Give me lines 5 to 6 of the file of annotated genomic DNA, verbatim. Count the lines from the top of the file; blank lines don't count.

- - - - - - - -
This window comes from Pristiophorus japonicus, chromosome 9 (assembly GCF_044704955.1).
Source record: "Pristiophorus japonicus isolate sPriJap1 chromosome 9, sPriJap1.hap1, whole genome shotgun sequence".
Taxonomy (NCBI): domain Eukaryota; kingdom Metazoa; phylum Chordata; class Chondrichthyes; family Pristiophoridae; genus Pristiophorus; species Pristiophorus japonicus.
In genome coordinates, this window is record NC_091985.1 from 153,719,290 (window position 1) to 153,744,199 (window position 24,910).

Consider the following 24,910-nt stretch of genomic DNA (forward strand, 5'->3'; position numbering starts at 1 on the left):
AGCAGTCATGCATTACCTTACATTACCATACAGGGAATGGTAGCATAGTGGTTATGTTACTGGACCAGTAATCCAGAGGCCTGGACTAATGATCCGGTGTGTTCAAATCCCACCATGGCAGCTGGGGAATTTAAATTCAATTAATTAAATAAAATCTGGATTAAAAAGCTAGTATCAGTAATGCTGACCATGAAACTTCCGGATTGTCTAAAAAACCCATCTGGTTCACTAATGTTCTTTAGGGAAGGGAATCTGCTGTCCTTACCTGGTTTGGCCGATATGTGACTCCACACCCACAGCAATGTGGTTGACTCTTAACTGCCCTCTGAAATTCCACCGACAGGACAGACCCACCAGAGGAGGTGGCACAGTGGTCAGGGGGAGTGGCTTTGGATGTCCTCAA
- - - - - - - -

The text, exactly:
Consider the following 24,910-nt stretch of genomic DNA (forward strand, 5'->3'; position numbering starts at 1 on the left):
AGCAGTCATGCATTACCTTACATTACCATACAGGGAATGGTAGCATAGTGGTTATGTTACTGGACCAGTAATCCAGAGGCCTGGACTAATGATCCGGTGTGTTCAAATCCCACCATGGCAGCTGGGGAATTTAAATTCAATTAATTAAATAAAATCTGGATTAAAAAGCTAGTATCAGTAATGCTGACCATGAAACTTCCGGATTGTCTAAAAAACCCATCTGGTTCACTAATGTTCTTTAGGGAAGGGAATCTGCTGTCCTTACCTGGTTTGGCCGATATGTGACTCCACACCCACAGCAATGTGGTTGACTCTTAACTGCCCTCTGAAATTCCACCGACAGGACAGACCCACCAGAGGAGGTGGCACAGTGGTCAGGGGGAGTGGCTTTGGATGTCCTCAA